When I was asked to write this blog, I wondered what on earth I could contribute considering I am not from an information management background and could never be considered an expert! I certainly won’t be seeking to impart any guru style pearls of wisdom as anybody reading this is likely to know far more than me on the subject. However, I have been working now as part of the IISaM team for 12 months and I thought I would share what, for me, has been the most important thing that I have come to realise – that all good information sharing appears to be built upon good relationships, trust and confidence.
We are increasingly working in complex environments, within organisations that undertake multiple functions, and in partnerships that span multiple agencies, and information – the way we use information – is central to enabling these relationships to work. We are often tasked with making things work, getting things done – how many times have we heard the phrase ‘delivering quick wins’? New programmes come on line where we are required to deliver long term results within short term time frames and do it more efficiently and more effectively. New ways of organising services around the family, earlier intervention, less resources, and centrally driven targets mean that we have to work better together. But in this environment, is there room to step back and think about broader policies or information governance? Is there room to think strategically about our information needs? Is there time to invest in building the relationships and trust that is a pre-requisite for good, appropriate and safe information sharing? And do the people that develop and implement the practice have enough knowledge and confidence to do so safely when it comes to information?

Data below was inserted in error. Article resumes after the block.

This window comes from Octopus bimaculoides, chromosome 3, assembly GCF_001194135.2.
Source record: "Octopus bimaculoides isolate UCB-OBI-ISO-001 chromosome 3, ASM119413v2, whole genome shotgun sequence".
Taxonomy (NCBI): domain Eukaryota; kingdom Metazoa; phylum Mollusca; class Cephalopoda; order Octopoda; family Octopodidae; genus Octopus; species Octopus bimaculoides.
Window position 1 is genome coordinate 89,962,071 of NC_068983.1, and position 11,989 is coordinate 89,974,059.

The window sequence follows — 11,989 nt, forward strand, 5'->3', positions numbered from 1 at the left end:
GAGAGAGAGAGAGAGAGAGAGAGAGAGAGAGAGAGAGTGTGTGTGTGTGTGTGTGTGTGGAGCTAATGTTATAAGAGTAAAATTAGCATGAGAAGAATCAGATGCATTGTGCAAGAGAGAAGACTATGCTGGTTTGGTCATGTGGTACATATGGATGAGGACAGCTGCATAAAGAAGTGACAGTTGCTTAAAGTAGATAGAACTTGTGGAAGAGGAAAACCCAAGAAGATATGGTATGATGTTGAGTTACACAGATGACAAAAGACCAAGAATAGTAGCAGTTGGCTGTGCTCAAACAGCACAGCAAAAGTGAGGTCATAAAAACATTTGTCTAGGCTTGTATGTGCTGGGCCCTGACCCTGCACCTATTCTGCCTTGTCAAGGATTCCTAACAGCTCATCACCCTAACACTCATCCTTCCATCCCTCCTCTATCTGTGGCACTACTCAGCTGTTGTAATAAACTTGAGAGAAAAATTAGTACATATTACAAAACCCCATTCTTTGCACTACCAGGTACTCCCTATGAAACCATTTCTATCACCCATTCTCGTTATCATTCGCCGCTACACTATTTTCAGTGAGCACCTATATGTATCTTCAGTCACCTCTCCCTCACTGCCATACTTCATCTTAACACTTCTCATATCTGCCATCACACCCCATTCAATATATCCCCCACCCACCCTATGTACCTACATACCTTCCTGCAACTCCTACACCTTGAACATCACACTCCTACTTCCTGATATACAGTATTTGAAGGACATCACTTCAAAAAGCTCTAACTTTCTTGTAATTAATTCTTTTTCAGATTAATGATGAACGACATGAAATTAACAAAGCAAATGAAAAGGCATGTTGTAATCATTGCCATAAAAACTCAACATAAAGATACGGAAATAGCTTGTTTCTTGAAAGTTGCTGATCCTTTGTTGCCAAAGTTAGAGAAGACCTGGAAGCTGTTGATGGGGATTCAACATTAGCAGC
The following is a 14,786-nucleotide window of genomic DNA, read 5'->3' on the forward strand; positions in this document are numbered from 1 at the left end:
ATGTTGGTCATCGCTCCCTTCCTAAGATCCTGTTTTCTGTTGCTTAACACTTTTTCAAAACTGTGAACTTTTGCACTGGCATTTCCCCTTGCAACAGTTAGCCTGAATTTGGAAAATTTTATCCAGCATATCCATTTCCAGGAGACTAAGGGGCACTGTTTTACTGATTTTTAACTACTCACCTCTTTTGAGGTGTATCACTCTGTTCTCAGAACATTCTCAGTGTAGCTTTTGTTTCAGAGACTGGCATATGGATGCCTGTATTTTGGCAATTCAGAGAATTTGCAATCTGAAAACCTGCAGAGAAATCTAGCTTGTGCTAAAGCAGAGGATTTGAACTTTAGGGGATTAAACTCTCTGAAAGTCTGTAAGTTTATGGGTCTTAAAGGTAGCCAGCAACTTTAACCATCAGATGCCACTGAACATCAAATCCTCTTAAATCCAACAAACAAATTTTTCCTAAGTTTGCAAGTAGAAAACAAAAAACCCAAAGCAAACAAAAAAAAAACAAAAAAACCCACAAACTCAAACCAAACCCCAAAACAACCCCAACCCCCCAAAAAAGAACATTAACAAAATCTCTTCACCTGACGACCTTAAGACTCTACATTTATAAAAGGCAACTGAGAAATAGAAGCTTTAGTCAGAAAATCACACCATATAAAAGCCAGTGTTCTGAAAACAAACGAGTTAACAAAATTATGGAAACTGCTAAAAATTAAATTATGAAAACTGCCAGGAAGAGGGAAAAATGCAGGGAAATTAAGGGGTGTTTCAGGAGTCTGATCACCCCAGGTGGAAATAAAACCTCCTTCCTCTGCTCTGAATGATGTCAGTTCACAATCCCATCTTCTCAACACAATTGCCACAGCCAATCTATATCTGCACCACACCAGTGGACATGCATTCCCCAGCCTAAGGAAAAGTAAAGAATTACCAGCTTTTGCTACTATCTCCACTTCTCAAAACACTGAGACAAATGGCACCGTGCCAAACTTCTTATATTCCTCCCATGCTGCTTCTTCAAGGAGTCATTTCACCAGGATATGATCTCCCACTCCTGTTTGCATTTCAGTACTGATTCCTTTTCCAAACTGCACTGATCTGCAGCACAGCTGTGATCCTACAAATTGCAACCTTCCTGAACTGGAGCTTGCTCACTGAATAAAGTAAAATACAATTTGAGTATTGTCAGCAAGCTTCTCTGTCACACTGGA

Sometimes the drive to develop practice – to get things done – results in problems when it comes to sharing information. We get stuck into putting in place the protocols, agreements and procedures to do what we want to do, but come unstuck when we can’t get our partners to share the information that we need, either because there is a lack of clarity about what is required, or there is a lack of understanding about different organisational cultures, or there is a lack of trust between agencies because they are not confident that their information will be used and managed appropriately.
It seems to me that when we collectively take a step back to think and plan our information needs strategically, when we ensure that we have the appropriate governance in place with senior management support, and when we ensure our staff are appropriately informed and supported, information sharing becomes easier and more transparent. Most important of all is taking steps to build relationships with and understand our partners and the way in which they manage their information. What are the influences that will/won’t allow them to share their data? This last point is something that partners in Bradford were particularly keen to stress and one that we hope to work with them on – What can we do to encourage and support this understanding?
Watch this space……